HAIM Tues 9/5 Roseland LAURA JANE COULSON

SUPER PICK

HAIM, LPX
(Roseland, 8 NW 6th) It’s amazing to me when siblings A) share the same talents and B) can tolerate each other long enough to make art. In that sense, the sisters Haim are a true miracle of nature. Este, Alana, and Danielle made an excellent first impression with the 2012 EP Forever, which was solidified the following year with the release of their glossy debut LP, Days Are Gone. Most Haim songs stick to a rigid (but foolproof) formula: They sing interweaving three-part harmonies over a heavily produced, bass-forward melody with percussive guitar riffs, R&B grooves, glittering synth, and stomp-clapped rhythms. The result sounds like Belinda Carlisle and Stevie Nicks collaborating over drum machine beats. All 11 tracks on their first record are infectious and wild: “Don’t Save Me” and “If I Could Change Your Mind” are arena-ready anthems, and “The Wire” is one of the best “sorry I’m not sorry” breakup songs of all time. Live, they perform choreographed dance moves with lots of synchronized hair-whipping. Haim just released their second album, Something to Tell You. It’s just as good as Days Are Gone, but in a completely different way—the appeal of the new, softer pop-rock sound is less immediate. Rather than soundtracking the heat of the moment, Something to Tell You deals with everything that surfaces in the days, weeks, and months after blowing an emotional fuse. This is reflected in more complex arrangements, like the Rumours­-esque “Want You Back” and the monolithic “Right Now,” which expands and contracts with measured control (the Paul Thomas Anderson-directed music video shows the sisters masterfully recording a live-in-the-studio version of the track). But the record’s standout is “Kept Me Crying”—led by a swaggering bass line, the lonesome ballad wanders through heartbreak before devolving into a twangy guitar breakdown. Here’s hoping Haim continues to evolve, because Something to Tell You builds from Days Are Gone in all the right ways. CIARA DOLAN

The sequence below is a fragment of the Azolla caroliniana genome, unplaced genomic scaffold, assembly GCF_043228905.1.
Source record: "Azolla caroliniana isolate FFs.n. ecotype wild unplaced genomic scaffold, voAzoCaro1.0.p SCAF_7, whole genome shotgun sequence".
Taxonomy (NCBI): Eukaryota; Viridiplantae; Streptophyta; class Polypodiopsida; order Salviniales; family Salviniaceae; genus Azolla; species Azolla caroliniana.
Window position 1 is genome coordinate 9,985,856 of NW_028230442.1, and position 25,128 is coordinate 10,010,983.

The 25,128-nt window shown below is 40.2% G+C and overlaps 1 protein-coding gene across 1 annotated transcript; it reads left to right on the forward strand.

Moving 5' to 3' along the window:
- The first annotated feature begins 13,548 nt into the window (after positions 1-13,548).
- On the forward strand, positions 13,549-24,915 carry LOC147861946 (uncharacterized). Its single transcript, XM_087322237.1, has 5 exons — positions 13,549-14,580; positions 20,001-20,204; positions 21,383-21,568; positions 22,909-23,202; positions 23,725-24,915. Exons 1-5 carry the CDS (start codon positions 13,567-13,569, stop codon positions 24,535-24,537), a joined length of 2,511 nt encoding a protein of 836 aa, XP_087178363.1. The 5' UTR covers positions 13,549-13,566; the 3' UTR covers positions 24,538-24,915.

WEDNESDAY 8/30

MORDECAI Shannon Wolf

MORDECAI, AMANI, AMENTA ABIOTO
(Holocene, 1001 SE Morrison) Mordecai is getting ready to embark on a European tour that’ll last through the end of November. That’s some serious traveling! But before they leave town, the Portland pop trio’s celebrating the release of their new album, It’s Never Enough, with a show at Holocene. Founded by Andrew Endres (lap steel/bass) and Kate Kilbourne (violin/synth), with Nick Quiller on drums, the band takes an unconventional path to modern pop/R&B, building a typical beats-and-synth soundscape (with Endres singing his heart out) and periodically incorporating oddly effective melodic lines using lap steel guitar and violin. Add it all up and you get futuristic robo-pop streaked with hints of neo-classical and roots music, like a landlocked (and less shy) Frank Ocean. Bottom line: Mordecai is different, and different is good. See ’em tonight, before they’re gone ’til December. BEN SALMON

SURFER ROSIE, HOOP, VERSING, GUPPY RIVER